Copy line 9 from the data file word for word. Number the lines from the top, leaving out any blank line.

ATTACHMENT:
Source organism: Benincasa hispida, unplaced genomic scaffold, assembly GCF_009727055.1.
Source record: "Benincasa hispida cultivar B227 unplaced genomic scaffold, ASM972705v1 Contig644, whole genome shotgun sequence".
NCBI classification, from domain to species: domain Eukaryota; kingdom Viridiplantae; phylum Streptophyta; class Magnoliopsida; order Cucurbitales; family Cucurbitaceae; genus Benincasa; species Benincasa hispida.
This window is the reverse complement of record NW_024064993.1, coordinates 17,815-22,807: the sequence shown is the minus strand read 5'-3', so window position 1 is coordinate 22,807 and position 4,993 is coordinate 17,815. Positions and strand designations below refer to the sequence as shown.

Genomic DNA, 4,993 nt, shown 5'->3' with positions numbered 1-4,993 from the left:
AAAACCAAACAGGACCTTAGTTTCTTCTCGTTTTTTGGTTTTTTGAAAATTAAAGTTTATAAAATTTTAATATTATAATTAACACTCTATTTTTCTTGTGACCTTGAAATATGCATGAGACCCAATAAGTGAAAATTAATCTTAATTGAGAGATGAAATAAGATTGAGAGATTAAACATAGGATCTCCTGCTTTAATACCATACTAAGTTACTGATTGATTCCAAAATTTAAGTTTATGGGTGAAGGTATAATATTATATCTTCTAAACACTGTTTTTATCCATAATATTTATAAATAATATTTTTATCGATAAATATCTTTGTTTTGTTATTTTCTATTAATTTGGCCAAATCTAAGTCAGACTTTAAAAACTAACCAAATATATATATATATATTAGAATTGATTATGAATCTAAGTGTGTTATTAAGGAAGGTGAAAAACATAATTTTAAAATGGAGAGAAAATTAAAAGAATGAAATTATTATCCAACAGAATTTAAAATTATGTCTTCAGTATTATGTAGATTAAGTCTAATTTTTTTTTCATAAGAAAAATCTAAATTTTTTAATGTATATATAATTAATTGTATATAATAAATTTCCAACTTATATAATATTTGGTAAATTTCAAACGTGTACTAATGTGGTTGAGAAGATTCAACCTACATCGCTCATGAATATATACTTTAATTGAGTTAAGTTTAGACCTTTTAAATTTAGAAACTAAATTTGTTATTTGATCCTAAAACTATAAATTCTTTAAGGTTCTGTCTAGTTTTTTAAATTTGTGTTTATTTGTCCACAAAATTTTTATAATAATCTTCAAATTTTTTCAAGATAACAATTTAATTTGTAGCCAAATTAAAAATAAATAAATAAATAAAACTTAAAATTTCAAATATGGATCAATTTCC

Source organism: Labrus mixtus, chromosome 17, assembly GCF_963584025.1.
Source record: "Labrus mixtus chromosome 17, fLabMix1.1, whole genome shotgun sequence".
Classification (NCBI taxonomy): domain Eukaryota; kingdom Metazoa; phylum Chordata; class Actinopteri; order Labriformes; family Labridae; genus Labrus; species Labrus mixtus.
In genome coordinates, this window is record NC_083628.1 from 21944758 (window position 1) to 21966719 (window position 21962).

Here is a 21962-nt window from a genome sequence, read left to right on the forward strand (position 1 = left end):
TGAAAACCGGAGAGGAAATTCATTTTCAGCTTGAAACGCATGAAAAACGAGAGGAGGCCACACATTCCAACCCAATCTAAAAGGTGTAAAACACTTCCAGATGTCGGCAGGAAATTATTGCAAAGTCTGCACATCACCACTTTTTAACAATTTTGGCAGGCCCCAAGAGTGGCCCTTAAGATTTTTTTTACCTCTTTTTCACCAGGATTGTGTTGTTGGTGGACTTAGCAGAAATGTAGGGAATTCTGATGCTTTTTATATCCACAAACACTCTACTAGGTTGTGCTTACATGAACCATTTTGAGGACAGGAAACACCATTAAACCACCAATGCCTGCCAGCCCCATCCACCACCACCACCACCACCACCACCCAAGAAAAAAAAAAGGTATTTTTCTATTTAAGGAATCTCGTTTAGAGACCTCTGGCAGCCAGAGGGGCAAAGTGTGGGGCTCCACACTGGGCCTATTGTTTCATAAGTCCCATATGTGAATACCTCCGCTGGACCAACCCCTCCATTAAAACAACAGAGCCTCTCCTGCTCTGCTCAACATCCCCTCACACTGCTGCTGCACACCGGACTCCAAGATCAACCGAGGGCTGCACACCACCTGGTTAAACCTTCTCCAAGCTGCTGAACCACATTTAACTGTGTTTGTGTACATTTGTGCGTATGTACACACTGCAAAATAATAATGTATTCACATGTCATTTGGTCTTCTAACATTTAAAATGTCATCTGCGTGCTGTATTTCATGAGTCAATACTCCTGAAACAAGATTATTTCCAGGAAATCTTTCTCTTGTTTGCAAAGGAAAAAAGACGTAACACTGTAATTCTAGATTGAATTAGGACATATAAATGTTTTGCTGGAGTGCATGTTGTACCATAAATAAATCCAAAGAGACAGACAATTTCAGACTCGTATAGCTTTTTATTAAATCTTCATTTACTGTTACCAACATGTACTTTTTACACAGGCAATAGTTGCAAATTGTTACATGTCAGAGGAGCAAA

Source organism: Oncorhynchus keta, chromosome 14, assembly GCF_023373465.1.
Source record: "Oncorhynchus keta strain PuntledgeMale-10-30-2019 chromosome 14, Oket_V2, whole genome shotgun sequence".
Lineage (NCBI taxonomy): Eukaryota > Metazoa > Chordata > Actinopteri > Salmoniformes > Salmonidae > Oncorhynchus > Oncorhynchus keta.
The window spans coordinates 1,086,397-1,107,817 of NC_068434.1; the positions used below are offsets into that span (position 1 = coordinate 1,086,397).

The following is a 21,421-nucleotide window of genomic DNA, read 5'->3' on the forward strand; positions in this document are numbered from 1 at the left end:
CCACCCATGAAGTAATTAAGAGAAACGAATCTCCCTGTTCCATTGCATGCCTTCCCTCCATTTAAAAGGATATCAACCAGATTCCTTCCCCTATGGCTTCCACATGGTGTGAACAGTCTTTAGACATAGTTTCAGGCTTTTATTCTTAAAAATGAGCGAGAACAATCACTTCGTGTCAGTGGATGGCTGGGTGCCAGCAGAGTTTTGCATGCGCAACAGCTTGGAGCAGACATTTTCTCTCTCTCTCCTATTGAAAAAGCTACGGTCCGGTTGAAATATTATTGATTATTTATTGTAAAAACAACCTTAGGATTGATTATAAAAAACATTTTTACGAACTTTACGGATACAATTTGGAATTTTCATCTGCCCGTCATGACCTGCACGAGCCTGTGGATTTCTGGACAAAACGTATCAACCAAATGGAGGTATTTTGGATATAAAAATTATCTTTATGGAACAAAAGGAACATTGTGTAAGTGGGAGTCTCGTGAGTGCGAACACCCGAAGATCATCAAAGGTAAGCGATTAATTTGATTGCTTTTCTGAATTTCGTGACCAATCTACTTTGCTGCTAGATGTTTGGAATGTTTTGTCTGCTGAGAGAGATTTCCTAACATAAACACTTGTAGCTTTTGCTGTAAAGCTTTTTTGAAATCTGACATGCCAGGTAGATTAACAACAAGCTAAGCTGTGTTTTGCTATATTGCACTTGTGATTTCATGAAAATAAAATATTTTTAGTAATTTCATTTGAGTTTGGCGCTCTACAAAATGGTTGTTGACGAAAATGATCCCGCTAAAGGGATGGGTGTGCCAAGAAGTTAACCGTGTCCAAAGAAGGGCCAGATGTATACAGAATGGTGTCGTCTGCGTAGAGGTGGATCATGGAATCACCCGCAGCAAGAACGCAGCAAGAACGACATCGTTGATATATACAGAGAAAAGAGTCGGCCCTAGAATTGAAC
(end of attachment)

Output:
Classification (NCBI taxonomy): domain Eukaryota; kingdom Metazoa; phylum Chordata; class Actinopteri; order Labriformes; family Labridae; genus Labrus; species Labrus mixtus.